President Obama calls for overtime changes

Obama wants Department of Labor to create plan that would help millions of workers

VIDEO:   President Obama signed an executive order to strengthen rules on overtime pay.
VIDEO: President Obama signed an executive order to strengthen rules on overtime pay.

JACKSONVILLE, Fla. – President Barack Obama announced Thursday that he wants to expand overtime to millions of Americans who are currently not eligible to do so.

Obama said he wants the Department of Labor to create a plan that would help millions of workers.

Channel 4 spoke with a labor attorney Thursday night who said if changes are made, they will mostly impact administrative, clerical-type workers.

Attorney Jack Webb also told Channel 4 that the move could be very costly for employers.

"I think it's going to have a significant impact on small- to moderate-size employers at distribution centers, transportation companies that employ a number of administrative employees in their offices," said Webb.

In Thursday's announcement, Obama said if people work more, they should get paid more, but he said millions of Americans aren't getting paid what they deserve.

The current salary threshold set in 2004 dictates that salaried workers who make at least $445 a week, or roughly $24,000 a year, are not eligible for overtime. For perspective, $445 a week amounts to about $11.37 in hourly wages.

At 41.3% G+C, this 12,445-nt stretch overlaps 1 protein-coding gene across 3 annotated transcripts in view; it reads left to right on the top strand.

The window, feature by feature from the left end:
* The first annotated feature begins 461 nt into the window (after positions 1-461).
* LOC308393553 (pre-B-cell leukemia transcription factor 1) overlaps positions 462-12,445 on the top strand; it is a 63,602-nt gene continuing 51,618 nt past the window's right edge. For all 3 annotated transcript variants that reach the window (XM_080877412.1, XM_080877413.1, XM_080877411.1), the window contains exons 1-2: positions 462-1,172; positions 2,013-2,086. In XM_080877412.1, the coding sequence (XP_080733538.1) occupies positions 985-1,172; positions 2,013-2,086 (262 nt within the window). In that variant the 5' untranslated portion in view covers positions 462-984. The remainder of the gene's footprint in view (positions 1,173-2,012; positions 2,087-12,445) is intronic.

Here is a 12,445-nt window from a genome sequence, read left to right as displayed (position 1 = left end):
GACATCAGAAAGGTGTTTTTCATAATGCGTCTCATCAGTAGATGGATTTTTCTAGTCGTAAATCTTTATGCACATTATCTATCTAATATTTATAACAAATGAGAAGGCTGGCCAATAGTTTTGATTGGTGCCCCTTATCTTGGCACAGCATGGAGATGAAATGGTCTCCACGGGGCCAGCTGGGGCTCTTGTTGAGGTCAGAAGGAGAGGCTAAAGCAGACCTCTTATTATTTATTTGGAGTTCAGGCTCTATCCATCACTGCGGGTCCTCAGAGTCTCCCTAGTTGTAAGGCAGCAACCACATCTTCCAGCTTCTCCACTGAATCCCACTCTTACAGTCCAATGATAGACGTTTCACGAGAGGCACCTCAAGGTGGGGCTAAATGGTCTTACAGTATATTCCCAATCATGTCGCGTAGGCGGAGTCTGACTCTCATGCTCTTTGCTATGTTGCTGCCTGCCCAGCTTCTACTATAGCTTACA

Webb, a general commercial lawyer who specializes in labor employment, believes the salary per week limit could be raised to $500.

The other part of the current overtime equation is what's known as the "duties test." There are three categories of exemptions, meaning if your job is classified as any of these three -- professional, administrative or executive -- there's no overtime. The definitions of the categories are fuzzy and is ultimately up to the employer.

Critics of Obama's idea said expanding overtime could hurt job growth, increase employer's spending and pricing, even ultimately force them to close.

Webb said the expansion could add more paper work to employers in order to track overtime and there could be potential lawsuits from employees for back pay.

"My fear for employers is that this is going to drive additional litigation even for those employers trying to do the right thing, so the cost of doing business is going to go up," said Webb.